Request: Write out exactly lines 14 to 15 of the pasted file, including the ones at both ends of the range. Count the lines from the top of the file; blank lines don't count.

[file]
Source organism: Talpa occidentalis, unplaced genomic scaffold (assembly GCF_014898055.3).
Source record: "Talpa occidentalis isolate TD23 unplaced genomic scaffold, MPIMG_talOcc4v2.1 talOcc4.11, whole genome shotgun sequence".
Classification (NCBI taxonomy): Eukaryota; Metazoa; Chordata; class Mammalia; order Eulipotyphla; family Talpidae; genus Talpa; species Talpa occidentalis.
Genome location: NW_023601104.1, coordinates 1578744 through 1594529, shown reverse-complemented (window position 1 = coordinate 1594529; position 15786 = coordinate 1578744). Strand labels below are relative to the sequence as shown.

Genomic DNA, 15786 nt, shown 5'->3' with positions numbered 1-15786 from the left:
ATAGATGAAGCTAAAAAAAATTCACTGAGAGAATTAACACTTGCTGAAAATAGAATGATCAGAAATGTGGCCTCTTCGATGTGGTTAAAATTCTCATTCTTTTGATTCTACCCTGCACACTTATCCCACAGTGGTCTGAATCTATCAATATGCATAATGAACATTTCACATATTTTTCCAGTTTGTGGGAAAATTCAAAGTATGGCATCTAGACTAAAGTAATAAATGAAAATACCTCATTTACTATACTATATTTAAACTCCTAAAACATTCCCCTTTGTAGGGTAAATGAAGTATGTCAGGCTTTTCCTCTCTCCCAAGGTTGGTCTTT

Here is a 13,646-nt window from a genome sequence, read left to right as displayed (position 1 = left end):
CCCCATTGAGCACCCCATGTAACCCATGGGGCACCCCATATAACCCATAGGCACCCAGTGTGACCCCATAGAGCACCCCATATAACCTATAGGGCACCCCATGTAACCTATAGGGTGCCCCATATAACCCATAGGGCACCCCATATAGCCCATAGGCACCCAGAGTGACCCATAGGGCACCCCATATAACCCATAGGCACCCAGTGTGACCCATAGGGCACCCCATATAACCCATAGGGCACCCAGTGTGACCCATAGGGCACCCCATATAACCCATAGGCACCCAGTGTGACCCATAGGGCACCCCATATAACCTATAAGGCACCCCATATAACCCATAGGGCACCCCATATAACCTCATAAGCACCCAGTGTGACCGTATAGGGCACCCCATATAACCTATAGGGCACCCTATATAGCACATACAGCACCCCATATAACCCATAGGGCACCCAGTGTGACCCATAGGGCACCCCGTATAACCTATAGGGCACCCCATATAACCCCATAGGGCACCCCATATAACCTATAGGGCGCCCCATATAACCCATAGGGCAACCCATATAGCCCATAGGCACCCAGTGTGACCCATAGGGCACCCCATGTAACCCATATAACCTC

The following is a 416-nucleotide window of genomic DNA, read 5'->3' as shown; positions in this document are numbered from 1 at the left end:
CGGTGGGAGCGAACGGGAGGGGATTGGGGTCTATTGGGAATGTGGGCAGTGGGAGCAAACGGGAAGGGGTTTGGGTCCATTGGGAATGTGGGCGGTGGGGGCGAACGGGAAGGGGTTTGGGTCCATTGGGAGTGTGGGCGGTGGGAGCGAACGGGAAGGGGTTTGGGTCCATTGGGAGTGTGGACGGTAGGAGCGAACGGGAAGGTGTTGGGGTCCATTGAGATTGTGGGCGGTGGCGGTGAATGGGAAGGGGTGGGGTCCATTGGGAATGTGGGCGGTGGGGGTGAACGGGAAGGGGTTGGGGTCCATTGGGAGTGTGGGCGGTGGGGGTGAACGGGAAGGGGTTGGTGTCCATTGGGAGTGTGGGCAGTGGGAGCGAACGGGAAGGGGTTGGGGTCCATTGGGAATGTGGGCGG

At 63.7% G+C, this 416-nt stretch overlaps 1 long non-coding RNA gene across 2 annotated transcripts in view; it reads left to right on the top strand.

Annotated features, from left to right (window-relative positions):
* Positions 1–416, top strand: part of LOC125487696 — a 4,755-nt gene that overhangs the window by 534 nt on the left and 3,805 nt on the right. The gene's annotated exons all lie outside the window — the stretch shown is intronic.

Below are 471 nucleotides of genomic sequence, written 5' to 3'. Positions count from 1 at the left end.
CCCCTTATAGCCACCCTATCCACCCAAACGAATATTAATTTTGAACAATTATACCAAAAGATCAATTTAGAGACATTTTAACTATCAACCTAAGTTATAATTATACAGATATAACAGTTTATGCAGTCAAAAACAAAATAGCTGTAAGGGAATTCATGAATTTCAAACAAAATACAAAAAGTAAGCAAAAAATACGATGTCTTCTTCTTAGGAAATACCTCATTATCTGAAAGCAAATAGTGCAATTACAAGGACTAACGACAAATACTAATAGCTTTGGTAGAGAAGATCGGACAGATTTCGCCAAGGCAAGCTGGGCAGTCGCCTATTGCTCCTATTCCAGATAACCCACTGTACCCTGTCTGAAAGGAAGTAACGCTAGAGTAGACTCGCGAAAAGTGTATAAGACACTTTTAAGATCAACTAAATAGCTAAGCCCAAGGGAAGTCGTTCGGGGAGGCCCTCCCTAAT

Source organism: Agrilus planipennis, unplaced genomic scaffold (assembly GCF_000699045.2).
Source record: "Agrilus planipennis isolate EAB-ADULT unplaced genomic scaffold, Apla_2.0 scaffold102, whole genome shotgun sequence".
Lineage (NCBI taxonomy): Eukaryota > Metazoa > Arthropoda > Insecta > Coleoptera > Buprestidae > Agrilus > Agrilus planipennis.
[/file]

Below are 471 nucleotides of genomic sequence, written 5' to 3'. Positions count from 1 at the left end.
CCCCTTATAGCCACCCTATCCACCCAAACGAATATTAATTTTGAACAATTATACCAAAAGATCAATTTAGAGACATTTTAACTATCAACCTAAGTTATAATTATACAGATATAACAGTTTATGCAGTCAAAAACAAAATAGCTGTAAGGGAATTCATGAATTTCAAACAAAATACAAAAAGTAAGCAAAAAATACGATGTCTTCTTCTTAGGAAATACCTCATTATCTGAAAGCAAATAGTGCAATTACAAGGACTAACGACAAATACTAATAGCTTTGGTAGAGAAGATCGGACAGATTTCGCCAAGGCAAGCTGGGCAGTCGCCTATTGCTCCTATTCCAGATAACCCACTGTACCCTGTCTGAAAGGAAGTAACGCTAGAGTAGACTCGCGAAAAGTGTATAAGACACTTTTAAGATCAACTAAATAGCTAAGCCCAAGGGAAGTCGTTCGGGGAGGCCCTCCCTAAT